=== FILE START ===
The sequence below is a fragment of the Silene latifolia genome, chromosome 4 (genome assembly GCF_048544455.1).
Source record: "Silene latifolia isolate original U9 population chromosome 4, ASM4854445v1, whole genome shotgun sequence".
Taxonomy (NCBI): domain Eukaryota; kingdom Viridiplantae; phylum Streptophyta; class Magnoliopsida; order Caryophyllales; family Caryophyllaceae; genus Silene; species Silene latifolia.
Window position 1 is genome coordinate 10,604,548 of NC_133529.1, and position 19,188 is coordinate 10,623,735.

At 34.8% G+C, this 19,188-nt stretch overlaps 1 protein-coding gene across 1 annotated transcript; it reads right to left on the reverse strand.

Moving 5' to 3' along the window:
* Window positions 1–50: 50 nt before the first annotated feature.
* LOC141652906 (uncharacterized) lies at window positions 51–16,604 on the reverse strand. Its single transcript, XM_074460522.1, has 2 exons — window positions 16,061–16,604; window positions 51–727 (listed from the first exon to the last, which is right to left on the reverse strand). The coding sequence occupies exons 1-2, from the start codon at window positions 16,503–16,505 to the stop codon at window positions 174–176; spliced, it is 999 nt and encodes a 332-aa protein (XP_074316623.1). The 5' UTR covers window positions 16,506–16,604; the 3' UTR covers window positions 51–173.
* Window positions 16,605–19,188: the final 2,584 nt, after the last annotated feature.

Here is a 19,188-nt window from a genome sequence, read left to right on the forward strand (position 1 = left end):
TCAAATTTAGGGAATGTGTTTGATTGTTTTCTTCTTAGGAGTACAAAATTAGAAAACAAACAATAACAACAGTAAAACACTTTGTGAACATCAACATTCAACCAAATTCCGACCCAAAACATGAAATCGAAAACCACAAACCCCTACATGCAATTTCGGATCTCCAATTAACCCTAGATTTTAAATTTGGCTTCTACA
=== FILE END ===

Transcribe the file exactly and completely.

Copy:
The sequence below is a fragment of the Silene latifolia genome, chromosome 4 (genome assembly GCF_048544455.1).
Source record: "Silene latifolia isolate original U9 population chromosome 4, ASM4854445v1, whole genome shotgun sequence".
Taxonomy (NCBI): domain Eukaryota; kingdom Viridiplantae; phylum Streptophyta; class Magnoliopsida; order Caryophyllales; family Caryophyllaceae; genus Silene; species Silene latifolia.
Window position 1 is genome coordinate 10,604,548 of NC_133529.1, and position 19,188 is coordinate 10,623,735.

At 34.8% G+C, this 19,188-nt stretch overlaps 1 protein-coding gene across 1 annotated transcript; it reads right to left on the reverse strand.

Moving 5' to 3' along the window:
* Window positions 1–50: 50 nt before the first annotated feature.
* LOC141652906 (uncharacterized) lies at window positions 51–16,604 on the reverse strand. Its single transcript, XM_074460522.1, has 2 exons — window positions 16,061–16,604; window positions 51–727 (listed from the first exon to the last, which is right to left on the reverse strand). The coding sequence occupies exons 1-2, from the start codon at window positions 16,503–16,505 to the stop codon at window positions 174–176; spliced, it is 999 nt and encodes a 332-aa protein (XP_074316623.1). The 5' UTR covers window positions 16,506–16,604; the 3' UTR covers window positions 51–173.
* Window positions 16,605–19,188: the final 2,584 nt, after the last annotated feature.

Here is a 19,188-nt window from a genome sequence, read left to right on the forward strand (position 1 = left end):
TCAAATTTAGGGAATGTGTTTGATTGTTTTCTTCTTAGGAGTACAAAATTAGAAAACAAACAATAACAACAGTAAAACACTTTGTGAACATCAACATTCAACCAAATTCCGACCCAAAACATGAAATCGAAAACCACAAACCCCTACATGCAATTTCGGATCTCCAATTAACCCTAGATTTTAAATTTGGCTTCTACA